Examining TV portrayals of abortion

Television story lines are often more dramatic, bizarre and fantastical than real life – and abortion story lines are no exception. But when it comes to examining who gets or considers an abortion on TV, and how they compare to real women seeking abortion care, these fictional characters can impact how real world abortion patients are understood by the viewing public. These portrayals can skew perceptions of women seeking abortion care, and contribute to ongoing abortion stigma.

In a new study, UCSF Bixby Center researchers examine how women who seek abortions are portrayed on TV. They identified all fictional representations of abortion decision-making on US television from 2005 through 2014, finding that:

  • TV characters who considering abortion were mostly white, young, in committed relationships and not parenting. But characters who were lower in socioeconomic status and not in a committed relationship were more likely to actually obtain an abortion.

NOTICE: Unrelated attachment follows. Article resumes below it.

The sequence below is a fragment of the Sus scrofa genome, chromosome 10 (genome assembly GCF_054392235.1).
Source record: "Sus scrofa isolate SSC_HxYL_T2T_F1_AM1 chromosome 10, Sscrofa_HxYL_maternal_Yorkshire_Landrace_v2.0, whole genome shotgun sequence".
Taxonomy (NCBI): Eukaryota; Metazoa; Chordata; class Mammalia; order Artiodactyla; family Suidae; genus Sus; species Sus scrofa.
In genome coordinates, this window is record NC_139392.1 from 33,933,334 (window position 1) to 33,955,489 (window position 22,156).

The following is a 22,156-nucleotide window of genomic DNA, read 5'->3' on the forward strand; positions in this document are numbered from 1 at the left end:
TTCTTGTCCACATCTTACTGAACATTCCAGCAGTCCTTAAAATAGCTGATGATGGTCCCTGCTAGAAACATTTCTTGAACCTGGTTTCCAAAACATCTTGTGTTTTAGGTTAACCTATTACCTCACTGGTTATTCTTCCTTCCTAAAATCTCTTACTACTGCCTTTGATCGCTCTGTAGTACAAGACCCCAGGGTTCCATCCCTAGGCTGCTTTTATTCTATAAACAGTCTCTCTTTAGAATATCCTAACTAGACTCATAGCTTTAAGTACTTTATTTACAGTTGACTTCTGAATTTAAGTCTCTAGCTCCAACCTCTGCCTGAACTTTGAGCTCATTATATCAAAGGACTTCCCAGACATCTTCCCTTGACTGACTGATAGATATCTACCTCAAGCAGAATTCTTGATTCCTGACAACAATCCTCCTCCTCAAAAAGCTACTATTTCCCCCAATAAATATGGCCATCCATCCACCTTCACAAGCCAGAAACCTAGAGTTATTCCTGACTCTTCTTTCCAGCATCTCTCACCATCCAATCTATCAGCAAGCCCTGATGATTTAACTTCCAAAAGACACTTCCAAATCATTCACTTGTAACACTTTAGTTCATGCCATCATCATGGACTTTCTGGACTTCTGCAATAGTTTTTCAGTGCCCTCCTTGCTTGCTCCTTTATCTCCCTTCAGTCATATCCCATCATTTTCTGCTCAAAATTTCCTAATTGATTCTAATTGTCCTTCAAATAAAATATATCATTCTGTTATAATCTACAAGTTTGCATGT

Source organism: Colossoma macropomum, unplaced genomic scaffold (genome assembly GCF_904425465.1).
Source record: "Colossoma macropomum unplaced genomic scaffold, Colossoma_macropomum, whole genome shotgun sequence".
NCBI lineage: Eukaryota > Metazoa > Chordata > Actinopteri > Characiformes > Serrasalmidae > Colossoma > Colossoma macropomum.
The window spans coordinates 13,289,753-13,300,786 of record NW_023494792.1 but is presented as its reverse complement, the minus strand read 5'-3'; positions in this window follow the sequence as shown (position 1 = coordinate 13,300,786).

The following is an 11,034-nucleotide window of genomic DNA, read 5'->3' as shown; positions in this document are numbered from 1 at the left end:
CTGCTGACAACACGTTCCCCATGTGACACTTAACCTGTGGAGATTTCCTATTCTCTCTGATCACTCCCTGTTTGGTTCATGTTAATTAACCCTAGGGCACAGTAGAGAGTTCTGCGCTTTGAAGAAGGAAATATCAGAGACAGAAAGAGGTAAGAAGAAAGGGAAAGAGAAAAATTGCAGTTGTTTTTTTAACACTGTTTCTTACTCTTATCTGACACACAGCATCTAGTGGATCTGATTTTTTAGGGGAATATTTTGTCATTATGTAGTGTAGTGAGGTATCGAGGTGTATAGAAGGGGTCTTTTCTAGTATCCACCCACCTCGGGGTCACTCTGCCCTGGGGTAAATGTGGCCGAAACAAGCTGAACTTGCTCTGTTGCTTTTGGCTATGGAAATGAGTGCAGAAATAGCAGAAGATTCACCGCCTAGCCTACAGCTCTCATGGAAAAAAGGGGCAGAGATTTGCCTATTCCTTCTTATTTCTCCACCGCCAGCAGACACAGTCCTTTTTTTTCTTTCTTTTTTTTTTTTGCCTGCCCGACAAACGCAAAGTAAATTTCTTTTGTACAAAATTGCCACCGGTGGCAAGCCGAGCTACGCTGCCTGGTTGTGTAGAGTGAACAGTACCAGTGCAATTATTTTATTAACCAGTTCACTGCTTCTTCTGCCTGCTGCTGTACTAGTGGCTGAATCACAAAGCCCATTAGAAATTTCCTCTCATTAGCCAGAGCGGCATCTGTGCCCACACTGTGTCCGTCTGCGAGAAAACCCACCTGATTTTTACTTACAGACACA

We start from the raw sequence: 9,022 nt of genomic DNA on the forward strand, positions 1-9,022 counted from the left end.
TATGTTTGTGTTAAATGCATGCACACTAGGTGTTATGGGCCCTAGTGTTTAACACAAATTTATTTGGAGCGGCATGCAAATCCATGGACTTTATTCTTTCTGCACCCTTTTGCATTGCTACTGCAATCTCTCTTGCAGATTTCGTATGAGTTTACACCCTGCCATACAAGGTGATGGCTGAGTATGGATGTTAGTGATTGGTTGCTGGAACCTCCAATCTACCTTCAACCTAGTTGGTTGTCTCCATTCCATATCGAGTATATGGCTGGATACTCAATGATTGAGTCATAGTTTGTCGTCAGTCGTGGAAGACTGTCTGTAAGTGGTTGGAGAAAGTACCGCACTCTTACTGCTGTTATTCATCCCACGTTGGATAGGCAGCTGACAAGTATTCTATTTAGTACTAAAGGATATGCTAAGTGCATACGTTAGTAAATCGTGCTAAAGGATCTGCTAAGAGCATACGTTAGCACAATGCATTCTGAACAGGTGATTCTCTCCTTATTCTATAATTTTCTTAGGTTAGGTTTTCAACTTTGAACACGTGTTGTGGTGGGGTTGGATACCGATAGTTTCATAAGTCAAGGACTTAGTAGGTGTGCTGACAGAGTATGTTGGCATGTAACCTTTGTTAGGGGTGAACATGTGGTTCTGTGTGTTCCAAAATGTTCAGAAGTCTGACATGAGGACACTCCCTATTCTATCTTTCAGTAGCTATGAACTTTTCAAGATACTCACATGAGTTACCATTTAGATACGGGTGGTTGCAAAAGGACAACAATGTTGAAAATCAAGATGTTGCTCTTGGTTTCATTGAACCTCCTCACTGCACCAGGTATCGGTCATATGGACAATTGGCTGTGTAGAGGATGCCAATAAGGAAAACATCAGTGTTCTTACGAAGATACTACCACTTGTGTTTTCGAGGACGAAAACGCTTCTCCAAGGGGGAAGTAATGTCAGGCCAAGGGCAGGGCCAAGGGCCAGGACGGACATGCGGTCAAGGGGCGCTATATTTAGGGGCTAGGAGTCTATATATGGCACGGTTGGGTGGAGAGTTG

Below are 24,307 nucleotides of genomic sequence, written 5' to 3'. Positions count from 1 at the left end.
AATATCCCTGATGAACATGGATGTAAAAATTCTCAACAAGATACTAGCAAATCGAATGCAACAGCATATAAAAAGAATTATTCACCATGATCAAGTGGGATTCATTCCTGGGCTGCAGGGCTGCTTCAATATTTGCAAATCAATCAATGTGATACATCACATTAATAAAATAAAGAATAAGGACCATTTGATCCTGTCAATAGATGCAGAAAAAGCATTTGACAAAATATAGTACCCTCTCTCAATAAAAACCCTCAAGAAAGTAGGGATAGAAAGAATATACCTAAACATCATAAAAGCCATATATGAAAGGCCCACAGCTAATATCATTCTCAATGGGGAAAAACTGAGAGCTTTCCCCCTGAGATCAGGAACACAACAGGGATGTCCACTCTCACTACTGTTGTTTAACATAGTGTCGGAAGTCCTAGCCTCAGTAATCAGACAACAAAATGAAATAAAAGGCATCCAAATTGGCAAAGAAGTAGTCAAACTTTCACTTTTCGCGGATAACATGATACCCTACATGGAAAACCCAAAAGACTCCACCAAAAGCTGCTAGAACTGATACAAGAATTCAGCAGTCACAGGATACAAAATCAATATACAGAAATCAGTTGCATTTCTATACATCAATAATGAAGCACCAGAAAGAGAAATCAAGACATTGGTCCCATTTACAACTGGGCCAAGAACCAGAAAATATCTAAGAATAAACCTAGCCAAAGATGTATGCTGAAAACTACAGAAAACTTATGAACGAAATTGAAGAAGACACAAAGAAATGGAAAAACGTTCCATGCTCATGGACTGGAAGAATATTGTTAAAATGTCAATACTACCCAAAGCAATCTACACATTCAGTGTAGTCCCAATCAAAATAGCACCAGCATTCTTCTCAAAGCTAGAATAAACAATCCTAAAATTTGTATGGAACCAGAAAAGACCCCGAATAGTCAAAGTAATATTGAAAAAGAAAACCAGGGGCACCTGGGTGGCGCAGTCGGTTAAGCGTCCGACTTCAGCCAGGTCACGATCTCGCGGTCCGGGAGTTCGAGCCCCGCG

• Compared to statistics on real women, characters who obtained abortions were disproportionately white, young, wealthy and not parenting.
  • Compared to real women’s reasons for abortion, immaturity and interference with future opportunities were overrepresented on TV, while financial hardship and pregnancy mistiming were underrepresented on TV.

Overall, TV abortion stories misrepresented the demographics of real women who seek and obtain abortions, as well as their reasons for doing so. TV abortion stories lacked perspectives from women of color, poor women and mothers. These shows may contribute to a perception that abortion is a luxury rather than an essential health care service. Understanding how abortion is portrayed on TV and popular media can help advocates and healthcare providers to identify and respond to common misperceptions about who obtains abortion care and why.

Learn more:

  • An infographic illustrating the study’s findings.
  • A summary of TV portrayals of abortion in 2015.
  • An interview with study co-author Dr. Gretchen Sisson.